"Songs of Sandy and the Sea" was a family variety show at the Brooklyn Historical Society, put together by Lloyd Miller. UNY's own Leah Umansky read her first ever poem for children (text copied below!), Lloyd sung a selection of nautical tunes (including Dead Horse Bay), circus performer Justin Wood awed (and terrified!--in a good way) the audience, and an amazing assortment of adorable children sand, drew, and danced along.
Poem for Hurricane Sandy by Leah Umansky
Lady Liberty spotted the hurricane
so did the George Washington Bridge,
but she was too busy watching television
and wondering what she could eat in the fridge.
She knew her family would lose electric,
and knew that their cell phones would fade
so she got out Scrabble and Monopoly
and wondered when was the last time they played.
They each took turns playing Scrabble.
They were having so much fun.
No one thought about the hurricane,
but they hoped it would soon be done.
The dog was asleep under the table,
and her father set up another game.
She turned up the radio louder,
and wondered who else was doing the same.
She kept listening to the radio,
and wished that everyone was safe and sound.
She wondered what her friends were doing,
and hoped everyone made it to higher ground.
With the Hurricane came devastation,
and beaches and seasides got ruined.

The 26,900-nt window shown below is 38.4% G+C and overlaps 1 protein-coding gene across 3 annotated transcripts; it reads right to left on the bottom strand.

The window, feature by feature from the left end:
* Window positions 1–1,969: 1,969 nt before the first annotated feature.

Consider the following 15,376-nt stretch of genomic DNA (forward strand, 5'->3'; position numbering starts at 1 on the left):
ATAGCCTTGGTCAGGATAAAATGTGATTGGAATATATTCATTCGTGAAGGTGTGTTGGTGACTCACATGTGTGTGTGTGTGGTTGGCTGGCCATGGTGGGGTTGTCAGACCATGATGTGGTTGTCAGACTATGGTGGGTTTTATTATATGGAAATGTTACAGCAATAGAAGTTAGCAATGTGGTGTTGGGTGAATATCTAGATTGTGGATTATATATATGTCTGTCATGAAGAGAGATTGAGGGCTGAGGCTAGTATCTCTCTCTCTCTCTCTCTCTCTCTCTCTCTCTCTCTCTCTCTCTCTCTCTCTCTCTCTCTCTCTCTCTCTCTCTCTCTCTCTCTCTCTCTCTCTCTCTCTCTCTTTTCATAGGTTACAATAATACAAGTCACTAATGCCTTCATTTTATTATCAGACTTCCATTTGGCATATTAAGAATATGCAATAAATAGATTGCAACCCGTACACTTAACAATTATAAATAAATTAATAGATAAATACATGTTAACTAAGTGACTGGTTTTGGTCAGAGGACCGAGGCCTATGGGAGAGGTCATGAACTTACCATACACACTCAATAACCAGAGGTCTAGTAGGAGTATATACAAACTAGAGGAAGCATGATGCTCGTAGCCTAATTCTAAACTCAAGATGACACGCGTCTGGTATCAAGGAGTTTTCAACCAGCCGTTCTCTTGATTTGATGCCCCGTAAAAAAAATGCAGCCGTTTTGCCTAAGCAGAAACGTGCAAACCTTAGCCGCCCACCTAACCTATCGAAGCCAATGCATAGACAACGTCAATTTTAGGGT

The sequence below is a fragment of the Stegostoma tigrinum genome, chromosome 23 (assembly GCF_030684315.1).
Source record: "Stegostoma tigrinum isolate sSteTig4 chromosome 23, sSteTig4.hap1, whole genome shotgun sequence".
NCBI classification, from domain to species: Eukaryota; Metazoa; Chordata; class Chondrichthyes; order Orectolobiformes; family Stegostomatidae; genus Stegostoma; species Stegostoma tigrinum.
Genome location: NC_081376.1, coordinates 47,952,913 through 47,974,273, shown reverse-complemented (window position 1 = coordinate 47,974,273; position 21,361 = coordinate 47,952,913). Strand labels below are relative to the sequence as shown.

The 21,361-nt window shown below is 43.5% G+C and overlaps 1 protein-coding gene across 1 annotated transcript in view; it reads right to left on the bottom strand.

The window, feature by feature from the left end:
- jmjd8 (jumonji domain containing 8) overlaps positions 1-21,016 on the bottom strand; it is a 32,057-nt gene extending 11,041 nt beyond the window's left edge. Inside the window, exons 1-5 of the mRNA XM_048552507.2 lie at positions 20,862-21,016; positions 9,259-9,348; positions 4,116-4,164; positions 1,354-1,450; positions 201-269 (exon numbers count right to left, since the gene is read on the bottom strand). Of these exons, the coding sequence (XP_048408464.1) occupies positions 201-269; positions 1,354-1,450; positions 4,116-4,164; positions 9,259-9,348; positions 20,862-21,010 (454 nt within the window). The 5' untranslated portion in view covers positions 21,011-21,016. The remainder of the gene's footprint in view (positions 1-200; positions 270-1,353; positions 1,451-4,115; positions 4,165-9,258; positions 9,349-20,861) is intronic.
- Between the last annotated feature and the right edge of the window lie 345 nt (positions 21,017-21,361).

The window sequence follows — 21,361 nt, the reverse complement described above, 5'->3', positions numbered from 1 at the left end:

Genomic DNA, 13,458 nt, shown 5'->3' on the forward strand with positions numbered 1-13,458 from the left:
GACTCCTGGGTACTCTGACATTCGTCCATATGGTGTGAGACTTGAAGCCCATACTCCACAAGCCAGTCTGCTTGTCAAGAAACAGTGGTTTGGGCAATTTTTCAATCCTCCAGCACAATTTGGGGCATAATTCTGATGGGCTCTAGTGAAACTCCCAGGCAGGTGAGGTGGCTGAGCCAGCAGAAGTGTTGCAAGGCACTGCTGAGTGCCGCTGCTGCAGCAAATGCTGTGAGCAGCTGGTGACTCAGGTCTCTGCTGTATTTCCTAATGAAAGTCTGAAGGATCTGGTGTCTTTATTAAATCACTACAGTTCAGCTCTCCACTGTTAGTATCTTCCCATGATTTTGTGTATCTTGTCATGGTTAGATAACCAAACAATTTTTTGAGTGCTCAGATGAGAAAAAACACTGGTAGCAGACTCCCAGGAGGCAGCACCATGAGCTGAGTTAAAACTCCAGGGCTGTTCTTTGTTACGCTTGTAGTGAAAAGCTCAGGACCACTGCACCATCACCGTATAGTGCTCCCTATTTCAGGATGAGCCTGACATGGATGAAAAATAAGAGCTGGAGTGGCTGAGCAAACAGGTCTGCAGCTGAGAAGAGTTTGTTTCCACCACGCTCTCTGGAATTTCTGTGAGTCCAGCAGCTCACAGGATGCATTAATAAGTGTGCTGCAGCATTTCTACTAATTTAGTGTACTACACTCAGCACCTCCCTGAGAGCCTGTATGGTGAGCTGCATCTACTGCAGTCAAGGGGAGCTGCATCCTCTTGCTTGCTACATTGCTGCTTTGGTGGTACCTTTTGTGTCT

Some streets of the New York City flooded,
and many felt they were doomed.
But, soon everyone came together,
when the storm had finally passed.
She heard about charities on the radio,
who were bringing relief to people fast.
She actually enjoyed spending time with her family
without laptops, phone or TV.
She enjoyed the silence and laughter.
She felt happy, grateful and free.
Once the storm subsided,
and her parents went for a drive,
they heard of so many people who lost everything,
that she felt grateful to be alive.
She helped her parents gather food and clothing,
that they could drop off for people in need.
She felt good knowing she had helped others
and that her family had done a good deed.
The Hurricane had done so much damage
to neighboring beaches, cities and towns.
She kept thinking of her favorite places
and wondered if they’d still be around.
She agreed with her mother about one thing
that in every time of despair,
people come together
and everyone does their share.
When she saw the reports on the news
she couldn’t believe what she’d seen
she saw people helping people
and that’s what community means.